CLEC Keynote Encourages Attendees to Reach Their Summits
The sounds of John Denver’s mountain melodies pumped into the ballroom of the Denver Sheraton as CLEC attendees entered the room.
Elissa Passiment, EdM, CLS(NCA), executive vice president of ASCLS, welcomed attendees to Denver on Thursday morning, marking the beginning of CLEC’s 25th anniversary.
Following her introduction, current ASCLS president Scott Aikey, MS, CLDir/CLS(NCA) said, “There’s no doubt that the conference is the premier educational event for educators in clinical laboratory education.” He noted the meeting continues to draw an increased number of laboratory managers as well. Aikey recognized the efforts of Linda Comeaux, CLS(NCA), dean, Arapahoe Community College, Littleton, CO, who served as general meeting chair.
Comeaux took the stage, adding to the introduction, saying the meeting is like hosting family, and joked, “I’ve been cleaning for weeks!” She thanked the executive staff of ASCLS and others, including the programming committee responsible for planning the meeting.
Next, Comeaux introduced the keynote speaker, Jake Norton. Norton, a climber since 1996 and guide since 1993, has traveled the world helping people reach the summits of their dreams. By the time he was age 33, he had already spent more than a year of his life on Mount Everest on five expeditions with two summits of the mountain.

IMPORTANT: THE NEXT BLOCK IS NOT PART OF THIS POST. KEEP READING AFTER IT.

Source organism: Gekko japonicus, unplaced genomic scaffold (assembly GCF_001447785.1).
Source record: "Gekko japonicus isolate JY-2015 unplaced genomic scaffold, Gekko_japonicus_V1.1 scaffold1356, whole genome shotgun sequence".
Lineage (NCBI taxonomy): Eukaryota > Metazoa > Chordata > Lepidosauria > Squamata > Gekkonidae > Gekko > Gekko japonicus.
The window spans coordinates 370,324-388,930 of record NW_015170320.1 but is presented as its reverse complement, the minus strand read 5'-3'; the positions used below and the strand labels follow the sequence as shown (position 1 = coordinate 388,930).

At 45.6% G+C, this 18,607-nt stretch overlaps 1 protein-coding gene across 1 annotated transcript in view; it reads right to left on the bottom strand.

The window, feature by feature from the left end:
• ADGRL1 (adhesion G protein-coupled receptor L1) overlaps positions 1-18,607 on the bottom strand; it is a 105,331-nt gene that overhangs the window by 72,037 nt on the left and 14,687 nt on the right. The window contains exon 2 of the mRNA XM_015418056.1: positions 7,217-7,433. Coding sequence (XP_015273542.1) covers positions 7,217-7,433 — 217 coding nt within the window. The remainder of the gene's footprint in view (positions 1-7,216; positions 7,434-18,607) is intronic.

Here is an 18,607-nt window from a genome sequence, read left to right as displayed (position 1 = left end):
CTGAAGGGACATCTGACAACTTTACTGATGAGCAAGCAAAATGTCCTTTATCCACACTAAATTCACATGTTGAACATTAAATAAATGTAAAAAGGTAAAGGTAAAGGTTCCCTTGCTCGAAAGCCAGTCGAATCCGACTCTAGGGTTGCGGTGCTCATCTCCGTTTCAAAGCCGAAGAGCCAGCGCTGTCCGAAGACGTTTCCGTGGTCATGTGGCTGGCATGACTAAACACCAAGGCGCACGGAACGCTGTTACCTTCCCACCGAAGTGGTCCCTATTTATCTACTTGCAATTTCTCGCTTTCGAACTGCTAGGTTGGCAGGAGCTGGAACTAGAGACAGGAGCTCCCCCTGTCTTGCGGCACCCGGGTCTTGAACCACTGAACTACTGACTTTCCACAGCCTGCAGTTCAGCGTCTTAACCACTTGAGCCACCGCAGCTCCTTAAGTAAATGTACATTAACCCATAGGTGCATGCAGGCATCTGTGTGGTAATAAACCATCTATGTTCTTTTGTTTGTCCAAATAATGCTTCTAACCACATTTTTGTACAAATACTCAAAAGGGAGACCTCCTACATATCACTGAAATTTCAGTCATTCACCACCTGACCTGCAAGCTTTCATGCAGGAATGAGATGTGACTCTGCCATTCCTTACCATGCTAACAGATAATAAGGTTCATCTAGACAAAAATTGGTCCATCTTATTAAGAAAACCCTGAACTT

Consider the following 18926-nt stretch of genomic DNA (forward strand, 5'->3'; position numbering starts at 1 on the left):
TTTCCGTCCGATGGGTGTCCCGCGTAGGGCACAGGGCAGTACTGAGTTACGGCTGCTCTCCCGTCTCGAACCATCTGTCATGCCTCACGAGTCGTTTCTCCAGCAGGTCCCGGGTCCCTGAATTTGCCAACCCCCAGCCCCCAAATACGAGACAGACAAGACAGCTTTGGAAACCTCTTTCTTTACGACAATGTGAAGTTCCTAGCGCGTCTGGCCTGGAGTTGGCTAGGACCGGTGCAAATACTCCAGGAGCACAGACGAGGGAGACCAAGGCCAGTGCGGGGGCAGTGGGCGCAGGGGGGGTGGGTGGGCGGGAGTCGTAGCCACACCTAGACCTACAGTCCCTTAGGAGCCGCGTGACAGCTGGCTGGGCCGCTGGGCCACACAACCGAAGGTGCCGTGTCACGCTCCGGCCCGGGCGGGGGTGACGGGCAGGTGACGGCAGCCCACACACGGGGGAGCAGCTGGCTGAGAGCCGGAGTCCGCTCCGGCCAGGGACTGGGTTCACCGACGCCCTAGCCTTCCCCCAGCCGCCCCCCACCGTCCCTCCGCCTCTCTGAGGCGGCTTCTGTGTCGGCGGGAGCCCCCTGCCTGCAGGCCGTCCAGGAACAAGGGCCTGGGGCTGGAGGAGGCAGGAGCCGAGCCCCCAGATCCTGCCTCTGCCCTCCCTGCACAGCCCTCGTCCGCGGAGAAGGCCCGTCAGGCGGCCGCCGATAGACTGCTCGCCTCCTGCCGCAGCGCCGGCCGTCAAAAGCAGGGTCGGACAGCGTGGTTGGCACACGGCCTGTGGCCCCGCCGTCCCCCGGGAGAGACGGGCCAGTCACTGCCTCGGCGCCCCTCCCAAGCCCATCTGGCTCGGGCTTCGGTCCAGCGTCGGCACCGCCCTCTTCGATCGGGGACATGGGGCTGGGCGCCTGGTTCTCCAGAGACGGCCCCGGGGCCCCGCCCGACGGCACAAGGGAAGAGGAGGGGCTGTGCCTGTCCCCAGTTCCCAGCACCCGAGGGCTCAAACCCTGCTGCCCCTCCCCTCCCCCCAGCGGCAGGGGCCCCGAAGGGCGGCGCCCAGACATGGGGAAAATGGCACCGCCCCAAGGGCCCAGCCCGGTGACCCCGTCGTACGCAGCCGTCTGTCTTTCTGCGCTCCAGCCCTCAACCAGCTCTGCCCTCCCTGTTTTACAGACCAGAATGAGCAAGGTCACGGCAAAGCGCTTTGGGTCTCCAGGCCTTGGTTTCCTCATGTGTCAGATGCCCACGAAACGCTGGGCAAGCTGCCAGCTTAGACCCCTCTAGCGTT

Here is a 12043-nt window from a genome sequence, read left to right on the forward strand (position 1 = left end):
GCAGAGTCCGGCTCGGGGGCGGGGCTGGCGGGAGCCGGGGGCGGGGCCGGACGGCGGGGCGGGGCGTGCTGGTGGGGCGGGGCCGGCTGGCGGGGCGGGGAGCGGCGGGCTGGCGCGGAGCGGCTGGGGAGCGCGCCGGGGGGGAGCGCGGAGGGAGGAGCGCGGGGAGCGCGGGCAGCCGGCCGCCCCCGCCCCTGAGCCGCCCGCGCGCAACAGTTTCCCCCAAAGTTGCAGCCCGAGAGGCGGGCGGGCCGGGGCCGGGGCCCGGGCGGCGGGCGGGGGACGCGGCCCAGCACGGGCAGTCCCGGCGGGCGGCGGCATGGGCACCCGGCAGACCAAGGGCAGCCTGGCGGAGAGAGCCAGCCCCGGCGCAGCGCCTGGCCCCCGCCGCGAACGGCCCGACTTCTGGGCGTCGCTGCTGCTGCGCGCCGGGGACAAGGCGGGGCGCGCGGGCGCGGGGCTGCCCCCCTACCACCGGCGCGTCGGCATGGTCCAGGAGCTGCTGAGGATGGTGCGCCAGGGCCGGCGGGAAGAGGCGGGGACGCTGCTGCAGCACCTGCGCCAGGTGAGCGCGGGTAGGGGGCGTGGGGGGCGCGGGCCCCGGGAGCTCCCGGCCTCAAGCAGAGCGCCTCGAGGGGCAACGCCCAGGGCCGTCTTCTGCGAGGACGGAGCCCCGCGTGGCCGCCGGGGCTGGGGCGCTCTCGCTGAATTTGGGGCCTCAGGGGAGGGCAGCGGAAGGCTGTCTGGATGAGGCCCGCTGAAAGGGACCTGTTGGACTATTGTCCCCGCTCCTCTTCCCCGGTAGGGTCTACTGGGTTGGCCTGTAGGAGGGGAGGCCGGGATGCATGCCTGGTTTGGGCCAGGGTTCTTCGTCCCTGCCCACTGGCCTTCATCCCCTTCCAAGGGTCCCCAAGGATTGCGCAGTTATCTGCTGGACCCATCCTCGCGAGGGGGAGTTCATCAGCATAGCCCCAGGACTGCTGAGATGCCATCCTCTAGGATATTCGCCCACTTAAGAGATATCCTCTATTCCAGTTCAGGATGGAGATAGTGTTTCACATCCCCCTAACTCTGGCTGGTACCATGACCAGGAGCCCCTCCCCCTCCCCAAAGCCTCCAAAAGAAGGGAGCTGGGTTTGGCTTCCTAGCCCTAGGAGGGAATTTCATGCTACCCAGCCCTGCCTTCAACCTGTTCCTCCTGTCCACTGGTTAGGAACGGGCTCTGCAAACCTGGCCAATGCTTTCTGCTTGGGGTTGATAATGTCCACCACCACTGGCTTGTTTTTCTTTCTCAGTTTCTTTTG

He also helped discover the remains of George Mallory on Everest in 1999; completed more than 20 expeditions to Nepal and Tibet; and reached the summit of Mount Rainier an impressive 88 times.
Norton spoke in terms of metaphorical mountains, pointing to the current economic and geopolitical issues facing medical laboratory professionals. He asked attendees to envision their own mountains and feel what it’s like to face a distant goal. “How do you respond to the trail rising ahead of you?” He asked rhetorically, “Do you look at it and think it’s too challenging … or rise to the challenge? … Or am I simply settling for themountains I know I can climb?”
He pointed to a poster of the north face of Mount Everest as a catalyst to pursue his dream of climbing. “That poster was a constant reminder of where I was now as opposed to where I wanted to be.” Norton’s presentation employed multimedia to show the thrills, dangers and joys of Mount Everest.
He said he wasn’t going to challenge anyone to go to Mount Everest. Instead, he asked attendees to identify their own distant summits and strategies reach them. Using the acronym, “FITT,” Norton explained that “Fear, Instinct, Teamwork, Tenacity” can be used for professional journeys ahead. Turn fear into focus; trust your instinct in a dynamic environment; be a selfless team member; and be tenacious through pitfalls and setbacks.